The “Bechdel Test” for Swedish films: Welcome to the modern world, where women speak about more than just men

Shakespeare might fail the test too - but we're not in the 1500s anymore


Perhaps the most surprising thing to British audiences about the introduction of a “Bechdel Test” for Swedish films is that, in Sweden, nobody seems to find it weird. The Bechdel Test first appeared as a joke in a 1985 comic strip, and requires that a work of fiction contain at least one scene in which two named women talk to each other about anything other than a man. Pretty easy, you would think, if you are or have ever met a woman. The truth is, not many films pass it. Not even many “feminist” films, and especially not most Hollywood blockbusters.

“I don’t think this will attract sneers”, said the Swedish journalist Sofia Nyblom, about the news. Not in Sweden, maybe. In Britain they’re sneering fit to make their faces ache. In Hollywood, meanwhile, they either haven’t woken up yet, or they’ve all fainted.

One sneer goes: if you’re going to “single out women” for equal treatment, you have to apply it to all minorities. This is a good point. Except that women are not a minority, meaning that gauging gender equality is much easier, sums wise, on account of our being exactly half of the population.

Others have applied Godwin’s Law to the Bechdel Test by instantly comparing Swedish feminists to Nazis. Their argument is rather spoiled when you remember that nobody is actually burning films that ignore half of the population, just humorously drawing attention to them.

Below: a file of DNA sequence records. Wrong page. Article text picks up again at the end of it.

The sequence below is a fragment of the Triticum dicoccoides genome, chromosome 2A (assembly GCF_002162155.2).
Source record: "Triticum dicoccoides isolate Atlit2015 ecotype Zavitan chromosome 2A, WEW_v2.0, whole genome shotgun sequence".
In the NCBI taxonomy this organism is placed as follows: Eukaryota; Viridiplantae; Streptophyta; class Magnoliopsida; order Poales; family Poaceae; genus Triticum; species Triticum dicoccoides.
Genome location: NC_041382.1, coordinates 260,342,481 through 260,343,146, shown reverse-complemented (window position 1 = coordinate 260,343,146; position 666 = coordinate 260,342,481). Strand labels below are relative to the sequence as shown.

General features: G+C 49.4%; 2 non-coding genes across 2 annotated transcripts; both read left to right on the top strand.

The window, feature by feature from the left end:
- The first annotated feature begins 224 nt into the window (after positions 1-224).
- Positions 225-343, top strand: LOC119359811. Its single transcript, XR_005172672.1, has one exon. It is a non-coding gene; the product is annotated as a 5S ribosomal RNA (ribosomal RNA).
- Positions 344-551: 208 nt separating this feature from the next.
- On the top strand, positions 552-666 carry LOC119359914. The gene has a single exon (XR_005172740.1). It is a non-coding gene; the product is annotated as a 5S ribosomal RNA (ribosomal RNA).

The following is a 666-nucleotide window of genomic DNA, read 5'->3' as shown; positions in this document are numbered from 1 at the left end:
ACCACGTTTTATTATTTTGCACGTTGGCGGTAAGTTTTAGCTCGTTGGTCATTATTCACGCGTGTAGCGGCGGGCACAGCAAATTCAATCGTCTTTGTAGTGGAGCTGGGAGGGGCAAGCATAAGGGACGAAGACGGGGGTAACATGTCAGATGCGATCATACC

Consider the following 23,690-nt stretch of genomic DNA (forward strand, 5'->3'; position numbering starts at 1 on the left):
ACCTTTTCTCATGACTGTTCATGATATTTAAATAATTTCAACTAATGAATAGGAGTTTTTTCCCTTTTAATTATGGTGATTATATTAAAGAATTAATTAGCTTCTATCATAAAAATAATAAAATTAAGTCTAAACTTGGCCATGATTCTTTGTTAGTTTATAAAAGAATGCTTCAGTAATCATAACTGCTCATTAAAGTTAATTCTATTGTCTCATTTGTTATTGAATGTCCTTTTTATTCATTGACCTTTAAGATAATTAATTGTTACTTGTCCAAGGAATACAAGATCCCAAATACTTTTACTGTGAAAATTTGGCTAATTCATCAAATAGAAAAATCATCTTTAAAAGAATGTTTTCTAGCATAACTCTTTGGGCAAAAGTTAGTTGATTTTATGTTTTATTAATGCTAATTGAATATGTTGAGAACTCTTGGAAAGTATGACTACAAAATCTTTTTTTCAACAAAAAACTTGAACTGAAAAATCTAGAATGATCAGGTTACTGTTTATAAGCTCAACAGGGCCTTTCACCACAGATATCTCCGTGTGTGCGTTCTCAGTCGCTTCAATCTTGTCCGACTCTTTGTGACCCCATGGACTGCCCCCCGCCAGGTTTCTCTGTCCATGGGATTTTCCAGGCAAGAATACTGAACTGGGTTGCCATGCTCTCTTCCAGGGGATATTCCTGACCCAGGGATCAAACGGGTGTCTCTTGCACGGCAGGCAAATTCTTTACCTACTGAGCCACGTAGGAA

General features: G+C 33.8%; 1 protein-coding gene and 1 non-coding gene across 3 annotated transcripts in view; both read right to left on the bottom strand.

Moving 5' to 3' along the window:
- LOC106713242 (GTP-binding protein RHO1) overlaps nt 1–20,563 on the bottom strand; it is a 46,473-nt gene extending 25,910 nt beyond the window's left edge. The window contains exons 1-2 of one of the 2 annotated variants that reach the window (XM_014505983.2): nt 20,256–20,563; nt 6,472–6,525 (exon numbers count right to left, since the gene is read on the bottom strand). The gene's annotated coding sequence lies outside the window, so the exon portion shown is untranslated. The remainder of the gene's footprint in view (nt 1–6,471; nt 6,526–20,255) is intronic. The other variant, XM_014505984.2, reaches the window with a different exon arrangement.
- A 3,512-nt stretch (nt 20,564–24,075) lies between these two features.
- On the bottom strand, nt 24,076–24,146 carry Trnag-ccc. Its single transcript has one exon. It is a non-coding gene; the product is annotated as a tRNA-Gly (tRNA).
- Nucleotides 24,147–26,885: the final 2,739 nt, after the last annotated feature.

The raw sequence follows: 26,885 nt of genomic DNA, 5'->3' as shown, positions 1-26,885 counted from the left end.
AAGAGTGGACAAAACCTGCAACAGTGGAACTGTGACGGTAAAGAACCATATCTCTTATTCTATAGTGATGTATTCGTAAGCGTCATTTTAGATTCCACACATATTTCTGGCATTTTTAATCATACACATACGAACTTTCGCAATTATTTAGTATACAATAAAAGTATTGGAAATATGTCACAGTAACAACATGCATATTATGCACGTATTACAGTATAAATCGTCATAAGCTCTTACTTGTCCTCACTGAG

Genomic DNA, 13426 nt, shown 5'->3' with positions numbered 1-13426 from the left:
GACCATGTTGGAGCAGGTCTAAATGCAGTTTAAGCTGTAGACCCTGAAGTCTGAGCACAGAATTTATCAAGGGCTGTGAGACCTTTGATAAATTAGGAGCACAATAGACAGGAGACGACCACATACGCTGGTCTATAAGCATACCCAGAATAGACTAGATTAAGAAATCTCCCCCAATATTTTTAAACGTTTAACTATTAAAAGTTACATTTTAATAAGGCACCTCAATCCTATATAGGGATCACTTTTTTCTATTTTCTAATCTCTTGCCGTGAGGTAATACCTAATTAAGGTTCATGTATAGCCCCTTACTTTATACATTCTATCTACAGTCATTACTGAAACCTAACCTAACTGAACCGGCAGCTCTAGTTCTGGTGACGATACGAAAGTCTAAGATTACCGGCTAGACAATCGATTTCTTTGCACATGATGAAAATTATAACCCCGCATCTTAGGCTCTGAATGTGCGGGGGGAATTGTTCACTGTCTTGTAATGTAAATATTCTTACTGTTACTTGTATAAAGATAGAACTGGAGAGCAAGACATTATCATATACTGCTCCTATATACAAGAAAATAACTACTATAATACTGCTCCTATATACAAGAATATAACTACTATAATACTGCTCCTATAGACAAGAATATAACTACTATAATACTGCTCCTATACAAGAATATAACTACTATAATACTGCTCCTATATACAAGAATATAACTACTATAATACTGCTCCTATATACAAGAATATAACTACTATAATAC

There is also an argument about historical accuracy: it would be wrong to crowbar women into a First World War film because chicks didn’t really feature that much at Ypres. That’s true. So you’d expect a film set in, say, contemporary London, to be equally historically accurate about how real people interact, right? But they’re not.

Critics also argue that many classic films fail the test. So do most of the plays of Shakespeare, but to be fair, he was writing 400 years ago when women were banned from the stage. That’s not actually the case any more.

There is one other argument, which is that maybe women are belittled in all media, the workplace and global life simply because they are fundamentally more rubbish than men. This is my favourite, because it is the most honest. If you truly believe it, then marshal your evidence. If you don’t believe it, then you are a feminist. That is the Guest Test. Welcome to the cause.

Twitter: @katyguest36912

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